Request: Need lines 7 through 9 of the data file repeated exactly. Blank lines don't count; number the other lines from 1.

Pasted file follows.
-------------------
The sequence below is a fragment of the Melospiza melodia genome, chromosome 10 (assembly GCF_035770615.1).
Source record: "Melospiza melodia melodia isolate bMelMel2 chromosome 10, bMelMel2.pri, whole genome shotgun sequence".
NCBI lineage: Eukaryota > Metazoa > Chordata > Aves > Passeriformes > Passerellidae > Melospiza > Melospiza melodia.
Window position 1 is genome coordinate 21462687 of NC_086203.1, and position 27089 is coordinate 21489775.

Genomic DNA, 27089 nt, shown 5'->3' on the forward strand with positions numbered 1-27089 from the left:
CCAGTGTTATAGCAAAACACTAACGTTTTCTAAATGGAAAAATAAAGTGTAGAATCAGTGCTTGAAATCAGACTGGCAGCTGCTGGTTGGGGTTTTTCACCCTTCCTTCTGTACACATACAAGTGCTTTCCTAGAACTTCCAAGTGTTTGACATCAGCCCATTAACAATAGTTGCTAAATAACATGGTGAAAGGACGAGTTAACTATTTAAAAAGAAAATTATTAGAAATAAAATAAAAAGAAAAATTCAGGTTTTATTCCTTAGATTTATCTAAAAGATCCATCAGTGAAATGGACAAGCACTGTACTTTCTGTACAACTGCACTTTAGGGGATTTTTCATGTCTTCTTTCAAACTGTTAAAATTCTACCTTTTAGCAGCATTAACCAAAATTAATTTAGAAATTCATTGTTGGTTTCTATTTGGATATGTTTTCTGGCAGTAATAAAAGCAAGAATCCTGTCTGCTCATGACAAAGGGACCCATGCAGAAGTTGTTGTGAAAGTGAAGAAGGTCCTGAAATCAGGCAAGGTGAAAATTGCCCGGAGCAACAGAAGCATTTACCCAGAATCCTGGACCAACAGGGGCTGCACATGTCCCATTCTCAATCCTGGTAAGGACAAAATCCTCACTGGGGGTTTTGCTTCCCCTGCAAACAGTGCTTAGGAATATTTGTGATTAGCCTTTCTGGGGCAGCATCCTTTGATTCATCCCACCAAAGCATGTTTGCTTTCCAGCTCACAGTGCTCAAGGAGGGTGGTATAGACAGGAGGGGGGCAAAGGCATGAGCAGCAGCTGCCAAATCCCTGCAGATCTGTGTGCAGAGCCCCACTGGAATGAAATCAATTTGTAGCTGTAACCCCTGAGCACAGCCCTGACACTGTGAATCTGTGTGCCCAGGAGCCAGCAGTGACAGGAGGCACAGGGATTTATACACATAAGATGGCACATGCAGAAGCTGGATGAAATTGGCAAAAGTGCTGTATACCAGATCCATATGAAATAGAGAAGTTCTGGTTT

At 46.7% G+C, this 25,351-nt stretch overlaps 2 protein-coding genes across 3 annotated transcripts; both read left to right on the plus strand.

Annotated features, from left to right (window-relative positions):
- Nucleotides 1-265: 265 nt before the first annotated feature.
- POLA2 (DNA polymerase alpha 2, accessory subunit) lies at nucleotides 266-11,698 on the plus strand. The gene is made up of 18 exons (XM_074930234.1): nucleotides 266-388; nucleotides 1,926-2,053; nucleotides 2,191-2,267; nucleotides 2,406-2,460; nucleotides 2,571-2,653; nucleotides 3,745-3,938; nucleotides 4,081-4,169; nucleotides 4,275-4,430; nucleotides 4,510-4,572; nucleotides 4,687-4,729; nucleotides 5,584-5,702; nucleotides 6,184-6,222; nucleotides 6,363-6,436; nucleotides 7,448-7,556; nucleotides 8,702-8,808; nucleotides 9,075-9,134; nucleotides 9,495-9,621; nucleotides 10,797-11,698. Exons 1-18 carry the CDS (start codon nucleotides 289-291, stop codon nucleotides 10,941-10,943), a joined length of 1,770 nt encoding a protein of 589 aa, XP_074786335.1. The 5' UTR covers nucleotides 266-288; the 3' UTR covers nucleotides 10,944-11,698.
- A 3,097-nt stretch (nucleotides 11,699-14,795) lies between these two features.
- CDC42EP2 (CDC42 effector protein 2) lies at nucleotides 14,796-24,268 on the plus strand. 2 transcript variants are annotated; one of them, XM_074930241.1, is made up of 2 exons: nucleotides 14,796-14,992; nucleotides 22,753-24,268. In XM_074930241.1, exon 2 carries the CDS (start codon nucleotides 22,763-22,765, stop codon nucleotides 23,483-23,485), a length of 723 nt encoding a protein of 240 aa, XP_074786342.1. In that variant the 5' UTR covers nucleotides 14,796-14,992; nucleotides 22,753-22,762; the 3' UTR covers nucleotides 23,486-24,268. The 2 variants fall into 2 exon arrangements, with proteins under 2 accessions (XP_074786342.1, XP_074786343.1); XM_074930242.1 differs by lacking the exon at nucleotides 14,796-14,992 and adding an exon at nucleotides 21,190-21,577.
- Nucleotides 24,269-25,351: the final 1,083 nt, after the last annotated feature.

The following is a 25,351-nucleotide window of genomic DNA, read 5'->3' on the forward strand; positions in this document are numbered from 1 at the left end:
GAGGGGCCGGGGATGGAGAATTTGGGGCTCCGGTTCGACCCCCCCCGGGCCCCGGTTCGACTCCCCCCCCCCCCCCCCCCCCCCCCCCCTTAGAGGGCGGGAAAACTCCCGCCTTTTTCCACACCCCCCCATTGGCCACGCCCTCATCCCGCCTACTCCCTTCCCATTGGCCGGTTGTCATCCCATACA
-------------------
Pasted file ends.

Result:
At 46.7% G+C, this 25,351-nt stretch overlaps 2 protein-coding genes across 3 annotated transcripts; both read left to right on the plus strand.

Annotated features, from left to right (window-relative positions):
- Nucleotides 1-265: 265 nt before the first annotated feature.